October is National Spina Bifida Awareness month in the United States. According to the CDC website around 1500 babies are born each year with the birth defect. Here in the UK the statistics are around one in every thousand babies are born with the defect. Although we are warned about the risks of spina bifida before and during pregnancy, we might not know that much about the condition– I know I don’t. Even though I had a family member who was born with the condition I never knew too much about it until I began writing this piece. Today I am going to share what I’ve found about Spina Bifida, how to prevent it, its treatment, and how we can raise awareness.
What Is Spina Bifida?
Spina Bifida is a birth defect that affects the spine and spinal cord. During development the neural tube, which later becomes the spine and brain closes at around 4 weeks gestation. In spina bifida patients the neural tube remains open leading to problems with the spine and vertebrae. The exact cause of spina bifida is unknown, however a lack of folic acid before and during pregnancy is a high risk factor. Like so many conditions, Spina Bifida is considered invisible. We don’t see the patients’ scars, pain, discomfort, or the emotional toll of living with Spina Bifida.
Types of Spina Bifida
According to the UK’s National Health Service website there are several types of spina bifida ranging from very severe to so mild that the person may not know they have it.
The most common type of Spina Bifida is Occulta. An Occulta patient may have one or more vertebrae that haven’t formed correctly leaving a small gap in the spine so small that a person may not be aware of. They don’t experience any symptoms and are able to lead a normal life.
The most severe type of spina bifida is called myelomeningocele. In these cases the spinal cord and several vertebrae remain open’ leading to the spinal cord and its protective membrane protruding out of the back in a small sac. The opening can closed by surgery however the nervous system may still be affected.
Although not as severe as myelomeningocele, meningocele can still be very serious. With this type of spina bifida a sac can still be present as the protective membrane is protruding, however the spinal cord has developed normally. Surgery can be carried out to repair the membrane sac without damaging the nerves.
Due to the potential damage of the nervous system in the more severe cases of Spina Bifida the symptoms can be:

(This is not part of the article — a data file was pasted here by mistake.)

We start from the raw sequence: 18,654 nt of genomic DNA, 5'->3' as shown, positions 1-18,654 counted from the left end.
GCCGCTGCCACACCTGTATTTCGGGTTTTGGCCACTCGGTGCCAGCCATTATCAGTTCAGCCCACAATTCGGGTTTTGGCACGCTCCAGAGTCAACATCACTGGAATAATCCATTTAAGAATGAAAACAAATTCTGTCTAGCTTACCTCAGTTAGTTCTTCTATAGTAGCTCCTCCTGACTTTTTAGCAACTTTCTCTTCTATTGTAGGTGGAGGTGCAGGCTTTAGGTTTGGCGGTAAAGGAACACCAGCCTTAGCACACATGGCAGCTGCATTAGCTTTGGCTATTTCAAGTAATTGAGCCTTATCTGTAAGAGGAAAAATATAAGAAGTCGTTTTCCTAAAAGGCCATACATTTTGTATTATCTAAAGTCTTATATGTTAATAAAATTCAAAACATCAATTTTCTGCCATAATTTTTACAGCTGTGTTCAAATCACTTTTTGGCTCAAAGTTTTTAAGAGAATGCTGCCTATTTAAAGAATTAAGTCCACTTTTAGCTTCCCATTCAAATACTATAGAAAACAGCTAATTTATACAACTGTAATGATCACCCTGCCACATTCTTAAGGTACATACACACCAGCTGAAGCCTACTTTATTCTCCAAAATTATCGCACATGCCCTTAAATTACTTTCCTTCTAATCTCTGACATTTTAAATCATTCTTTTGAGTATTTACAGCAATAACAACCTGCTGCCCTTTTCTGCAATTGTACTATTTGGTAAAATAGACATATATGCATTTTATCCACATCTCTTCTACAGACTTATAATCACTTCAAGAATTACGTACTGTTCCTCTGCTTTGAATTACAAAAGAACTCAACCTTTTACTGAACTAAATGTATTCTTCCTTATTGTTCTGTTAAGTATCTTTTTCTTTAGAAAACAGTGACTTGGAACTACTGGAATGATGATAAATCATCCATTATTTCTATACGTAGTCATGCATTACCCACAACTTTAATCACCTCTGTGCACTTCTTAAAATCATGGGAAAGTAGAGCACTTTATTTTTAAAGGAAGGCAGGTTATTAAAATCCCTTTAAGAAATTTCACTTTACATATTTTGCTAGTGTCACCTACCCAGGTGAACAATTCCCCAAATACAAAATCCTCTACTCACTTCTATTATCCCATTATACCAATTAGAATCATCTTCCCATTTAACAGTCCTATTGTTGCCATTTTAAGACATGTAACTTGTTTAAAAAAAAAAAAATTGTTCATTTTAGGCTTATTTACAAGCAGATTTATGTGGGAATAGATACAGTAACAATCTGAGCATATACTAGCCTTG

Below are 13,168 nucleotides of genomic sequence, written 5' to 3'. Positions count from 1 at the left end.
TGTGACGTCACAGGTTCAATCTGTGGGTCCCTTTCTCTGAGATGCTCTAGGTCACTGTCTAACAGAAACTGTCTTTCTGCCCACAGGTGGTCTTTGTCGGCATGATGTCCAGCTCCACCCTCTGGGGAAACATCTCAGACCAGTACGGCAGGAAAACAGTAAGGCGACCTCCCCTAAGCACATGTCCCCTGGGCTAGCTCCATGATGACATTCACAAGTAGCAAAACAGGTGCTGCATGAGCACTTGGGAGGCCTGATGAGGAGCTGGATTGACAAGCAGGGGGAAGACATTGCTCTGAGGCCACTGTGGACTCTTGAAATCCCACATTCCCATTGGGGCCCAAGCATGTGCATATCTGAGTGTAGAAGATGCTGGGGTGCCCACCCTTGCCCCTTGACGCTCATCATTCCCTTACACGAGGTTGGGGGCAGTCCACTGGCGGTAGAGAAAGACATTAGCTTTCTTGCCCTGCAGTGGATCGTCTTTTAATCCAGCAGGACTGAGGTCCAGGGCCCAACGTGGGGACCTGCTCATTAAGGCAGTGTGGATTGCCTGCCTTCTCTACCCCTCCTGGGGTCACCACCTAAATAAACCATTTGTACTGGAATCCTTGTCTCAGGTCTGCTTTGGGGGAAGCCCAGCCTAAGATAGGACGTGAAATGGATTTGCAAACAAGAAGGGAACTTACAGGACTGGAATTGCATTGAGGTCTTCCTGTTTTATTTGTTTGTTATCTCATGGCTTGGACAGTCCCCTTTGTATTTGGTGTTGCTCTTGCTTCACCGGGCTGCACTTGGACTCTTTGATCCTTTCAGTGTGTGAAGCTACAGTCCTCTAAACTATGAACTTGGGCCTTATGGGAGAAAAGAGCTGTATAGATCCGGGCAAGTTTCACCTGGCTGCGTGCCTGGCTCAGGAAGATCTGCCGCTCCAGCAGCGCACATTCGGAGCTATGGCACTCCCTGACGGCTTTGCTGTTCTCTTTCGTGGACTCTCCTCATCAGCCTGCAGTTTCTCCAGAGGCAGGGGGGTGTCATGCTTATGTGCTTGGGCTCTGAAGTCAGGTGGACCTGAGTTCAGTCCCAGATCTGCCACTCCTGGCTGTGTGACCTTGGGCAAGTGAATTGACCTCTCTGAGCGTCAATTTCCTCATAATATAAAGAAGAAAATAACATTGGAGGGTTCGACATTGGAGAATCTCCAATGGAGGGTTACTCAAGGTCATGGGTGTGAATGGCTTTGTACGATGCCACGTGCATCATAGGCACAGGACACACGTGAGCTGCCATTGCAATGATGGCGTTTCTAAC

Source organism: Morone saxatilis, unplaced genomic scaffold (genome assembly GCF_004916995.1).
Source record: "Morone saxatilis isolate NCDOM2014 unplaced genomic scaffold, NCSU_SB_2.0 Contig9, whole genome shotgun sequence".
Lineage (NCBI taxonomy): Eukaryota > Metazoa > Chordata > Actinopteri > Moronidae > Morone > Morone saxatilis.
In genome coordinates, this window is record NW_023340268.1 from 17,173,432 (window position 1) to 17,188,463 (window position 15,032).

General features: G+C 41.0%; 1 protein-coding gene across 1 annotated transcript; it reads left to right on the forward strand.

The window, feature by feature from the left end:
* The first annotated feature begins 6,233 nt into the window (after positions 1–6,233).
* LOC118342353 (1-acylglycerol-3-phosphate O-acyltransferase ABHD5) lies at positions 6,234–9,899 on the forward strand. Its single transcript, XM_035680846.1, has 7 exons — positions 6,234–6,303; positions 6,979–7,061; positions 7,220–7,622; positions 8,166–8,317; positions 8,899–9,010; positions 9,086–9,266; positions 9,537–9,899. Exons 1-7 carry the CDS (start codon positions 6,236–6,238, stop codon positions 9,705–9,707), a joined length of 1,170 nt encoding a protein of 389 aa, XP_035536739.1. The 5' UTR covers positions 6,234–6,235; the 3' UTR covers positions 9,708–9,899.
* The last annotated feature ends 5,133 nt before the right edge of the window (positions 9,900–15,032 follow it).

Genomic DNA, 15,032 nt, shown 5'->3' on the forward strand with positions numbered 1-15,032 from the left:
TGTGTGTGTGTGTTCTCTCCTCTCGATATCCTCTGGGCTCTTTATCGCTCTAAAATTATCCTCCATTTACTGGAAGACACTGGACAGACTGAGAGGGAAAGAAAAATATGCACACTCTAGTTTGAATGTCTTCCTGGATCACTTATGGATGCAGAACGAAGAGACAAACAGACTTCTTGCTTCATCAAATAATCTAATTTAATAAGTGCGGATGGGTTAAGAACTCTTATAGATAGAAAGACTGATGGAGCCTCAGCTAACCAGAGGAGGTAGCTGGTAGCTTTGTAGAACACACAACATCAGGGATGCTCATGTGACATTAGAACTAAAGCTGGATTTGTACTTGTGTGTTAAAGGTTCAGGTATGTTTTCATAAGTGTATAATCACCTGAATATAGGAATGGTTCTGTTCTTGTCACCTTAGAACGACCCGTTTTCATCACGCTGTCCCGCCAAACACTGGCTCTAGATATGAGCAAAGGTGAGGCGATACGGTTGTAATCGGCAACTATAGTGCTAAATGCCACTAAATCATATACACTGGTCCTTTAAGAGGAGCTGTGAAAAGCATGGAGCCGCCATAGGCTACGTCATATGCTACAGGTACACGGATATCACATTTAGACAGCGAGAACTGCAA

Bladder and bowel problems.
Weakness or loss of sensation below the defect.
Inability to move the lower legs.
Orthopedic malformations such as clubfoot or problems with the hips or knees.
According to the Children’s Hospital Of Philadelphia’s site, the further up the spinal defect the more complications can be found in the patients.
Generally spina bifida will be diagnosed during pregnancy at the mid-pregnancy scan otherwise known as the anomaly scan. The sonographer will conduct a thorough, more detailed scan where the brain, heart, spine, and facial features will be examined in more detail.
Another way of diagnosis is through a blood test generally carried out in the second trimester. Blood is drawn and tested for the presence of Maternal Serum Alpha-Fetoprotein (MSAFP). If the results find high levels of Alpha-Fetoprotein (AFP) in the mother’s blood this may indicate the presence of a neural tube defect, however not all high levels of AFP indicates spina bifida.
Some cases may not be diagnosed until the child is born. If the child has either myelomeningocele or meningocele it will be obvious due to the visibility of a dark spot, hairy patch, or swelling in the lower back.
Surgery is the most common treatment for spina bifida. In some instances the surgery can be carried out during the pregnancy. At around 26 weeks an incision is made through the uterus and the defect is repaired.
According to the About Kids Health site, if surgery isn’t plausible at this point it will be carried out a few days after the baby is born. The sac cannot be left outside of the body for too long as that increases the risk of infection. A neurosurgeon will conduct the surgery where they will close the skin over the sac.
Treatments after surgery will vary from patient to patient, depending on the severity of their condition. Physiotherapy and occupational therapy could be part of the long term treatment process to help with patient cope with day to day life. Some patients may also require the aid of walking equipment such as canes, crutches, or a wheelchair.
Although considered to be a challenging condition to live with, many children who are born with Spina Bifida can lead a fulfilling life.
Although it is not known exactly what causes spina bifida, it is important that expectant mothers or those trying to conceive have access to the recommended daily amount of folic acid, whether than be through supplements or lots of folic acid enriched foods such as broccoli, asparagus, and more.
Raising awareness of Spina Bifida is important, especially when you look at the statistics of how many babies are born each year with one form or another. As part of Spina Bifida Awareness month we need to get a narrative going, raising the awareness of what the condition is and what the patients may experience. We can share the yellow ribbon on our social media feeds and talk to our friends about the impact of spina bifida.
Some of the sites I found whilst researching Spina Bifida were great resources an would be extremely useful for anyone who has Spina Bifida themselves or whether their child, niece or nephew, grandchild may have the condition and you want to know more.
My Child Without Limits – http://www.mychildwithoutlimits.org
Shine Charity – https://www.shinecharity.org.uk
Spina Bifida Association – https://sbinsights.org